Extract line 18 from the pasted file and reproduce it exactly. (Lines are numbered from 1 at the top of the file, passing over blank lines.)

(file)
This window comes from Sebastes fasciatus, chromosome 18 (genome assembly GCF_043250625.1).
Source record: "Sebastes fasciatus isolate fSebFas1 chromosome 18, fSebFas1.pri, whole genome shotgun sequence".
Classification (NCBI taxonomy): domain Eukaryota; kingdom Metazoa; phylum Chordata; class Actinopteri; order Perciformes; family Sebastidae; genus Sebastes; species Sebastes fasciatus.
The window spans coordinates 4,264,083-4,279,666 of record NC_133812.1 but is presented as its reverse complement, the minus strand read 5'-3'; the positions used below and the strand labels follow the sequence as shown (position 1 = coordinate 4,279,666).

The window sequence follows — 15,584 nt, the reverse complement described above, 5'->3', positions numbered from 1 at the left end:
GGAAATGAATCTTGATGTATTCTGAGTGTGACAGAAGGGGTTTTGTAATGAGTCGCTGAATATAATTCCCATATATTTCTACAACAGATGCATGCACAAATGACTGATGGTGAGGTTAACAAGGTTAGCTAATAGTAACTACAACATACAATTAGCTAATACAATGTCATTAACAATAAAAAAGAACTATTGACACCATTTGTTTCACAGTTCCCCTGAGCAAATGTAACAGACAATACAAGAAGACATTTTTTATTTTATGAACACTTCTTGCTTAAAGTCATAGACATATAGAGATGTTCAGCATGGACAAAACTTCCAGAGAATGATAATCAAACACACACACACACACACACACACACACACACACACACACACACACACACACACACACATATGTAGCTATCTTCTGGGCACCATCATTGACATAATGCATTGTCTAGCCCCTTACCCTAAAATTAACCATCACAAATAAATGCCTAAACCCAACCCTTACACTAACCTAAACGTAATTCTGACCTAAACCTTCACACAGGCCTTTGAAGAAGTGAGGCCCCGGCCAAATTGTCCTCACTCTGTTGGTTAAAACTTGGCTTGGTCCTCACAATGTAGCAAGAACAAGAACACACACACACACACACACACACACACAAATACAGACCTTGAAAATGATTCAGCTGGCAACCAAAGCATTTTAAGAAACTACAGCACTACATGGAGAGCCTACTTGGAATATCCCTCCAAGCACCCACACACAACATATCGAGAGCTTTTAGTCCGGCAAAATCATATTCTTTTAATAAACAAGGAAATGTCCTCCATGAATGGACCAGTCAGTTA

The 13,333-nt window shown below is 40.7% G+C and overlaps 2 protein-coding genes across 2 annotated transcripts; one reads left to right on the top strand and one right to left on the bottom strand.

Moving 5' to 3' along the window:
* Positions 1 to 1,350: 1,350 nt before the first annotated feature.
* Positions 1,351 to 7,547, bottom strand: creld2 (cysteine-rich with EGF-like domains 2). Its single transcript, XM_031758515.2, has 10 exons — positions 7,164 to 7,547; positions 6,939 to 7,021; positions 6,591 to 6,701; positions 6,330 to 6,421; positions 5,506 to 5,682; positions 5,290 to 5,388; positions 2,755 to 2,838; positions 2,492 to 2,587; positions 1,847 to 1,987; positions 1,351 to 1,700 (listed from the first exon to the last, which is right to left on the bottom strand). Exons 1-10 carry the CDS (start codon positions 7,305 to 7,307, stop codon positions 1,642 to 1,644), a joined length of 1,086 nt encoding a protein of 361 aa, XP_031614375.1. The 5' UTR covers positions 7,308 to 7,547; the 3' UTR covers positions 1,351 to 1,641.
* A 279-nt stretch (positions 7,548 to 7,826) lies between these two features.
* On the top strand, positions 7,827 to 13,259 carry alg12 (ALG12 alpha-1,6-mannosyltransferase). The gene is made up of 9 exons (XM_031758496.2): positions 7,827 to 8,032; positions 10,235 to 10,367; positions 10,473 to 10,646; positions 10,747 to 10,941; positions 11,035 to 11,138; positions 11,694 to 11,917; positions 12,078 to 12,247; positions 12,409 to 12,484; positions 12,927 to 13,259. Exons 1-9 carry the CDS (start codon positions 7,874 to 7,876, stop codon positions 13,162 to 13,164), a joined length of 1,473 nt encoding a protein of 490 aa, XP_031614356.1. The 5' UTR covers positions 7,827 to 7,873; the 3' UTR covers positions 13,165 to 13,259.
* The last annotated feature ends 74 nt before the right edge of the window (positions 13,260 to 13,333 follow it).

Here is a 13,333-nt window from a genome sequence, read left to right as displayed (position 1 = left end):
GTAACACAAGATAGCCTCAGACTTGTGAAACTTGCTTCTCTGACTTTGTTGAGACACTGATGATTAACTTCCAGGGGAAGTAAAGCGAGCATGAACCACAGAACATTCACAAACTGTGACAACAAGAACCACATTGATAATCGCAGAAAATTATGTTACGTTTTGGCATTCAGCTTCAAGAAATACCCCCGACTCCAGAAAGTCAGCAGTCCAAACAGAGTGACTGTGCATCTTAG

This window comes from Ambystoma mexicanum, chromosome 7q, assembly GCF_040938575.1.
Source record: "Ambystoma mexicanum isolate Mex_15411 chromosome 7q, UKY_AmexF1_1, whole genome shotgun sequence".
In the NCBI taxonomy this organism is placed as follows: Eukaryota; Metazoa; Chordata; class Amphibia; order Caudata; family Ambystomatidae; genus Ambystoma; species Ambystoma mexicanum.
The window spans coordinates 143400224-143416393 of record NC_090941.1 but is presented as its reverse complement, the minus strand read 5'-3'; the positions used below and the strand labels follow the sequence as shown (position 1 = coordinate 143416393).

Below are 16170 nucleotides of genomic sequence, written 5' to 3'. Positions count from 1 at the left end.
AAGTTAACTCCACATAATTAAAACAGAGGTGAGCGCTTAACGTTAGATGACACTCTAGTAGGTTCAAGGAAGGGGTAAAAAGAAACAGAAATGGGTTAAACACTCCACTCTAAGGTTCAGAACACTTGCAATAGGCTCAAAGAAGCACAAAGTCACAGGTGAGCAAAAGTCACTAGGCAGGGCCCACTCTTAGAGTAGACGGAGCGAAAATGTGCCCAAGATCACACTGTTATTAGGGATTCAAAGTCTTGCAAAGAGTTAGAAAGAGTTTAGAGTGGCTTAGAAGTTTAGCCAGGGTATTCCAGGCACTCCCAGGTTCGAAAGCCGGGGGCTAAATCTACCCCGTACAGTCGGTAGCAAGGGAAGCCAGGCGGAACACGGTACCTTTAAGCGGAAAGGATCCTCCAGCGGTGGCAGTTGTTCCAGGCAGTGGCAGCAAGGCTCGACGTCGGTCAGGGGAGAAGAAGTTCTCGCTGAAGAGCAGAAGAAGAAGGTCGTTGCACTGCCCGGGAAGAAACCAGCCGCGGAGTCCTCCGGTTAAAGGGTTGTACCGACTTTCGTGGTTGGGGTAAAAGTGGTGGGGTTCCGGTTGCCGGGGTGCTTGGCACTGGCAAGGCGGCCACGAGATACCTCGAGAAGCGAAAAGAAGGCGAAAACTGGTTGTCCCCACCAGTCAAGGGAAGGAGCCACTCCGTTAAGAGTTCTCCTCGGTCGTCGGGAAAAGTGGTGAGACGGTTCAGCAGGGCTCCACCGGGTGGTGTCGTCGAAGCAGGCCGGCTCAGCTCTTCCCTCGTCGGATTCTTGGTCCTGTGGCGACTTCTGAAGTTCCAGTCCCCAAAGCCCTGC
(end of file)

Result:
In the NCBI taxonomy this organism is placed as follows: Eukaryota; Metazoa; Chordata; class Amphibia; order Caudata; family Ambystomatidae; genus Ambystoma; species Ambystoma mexicanum.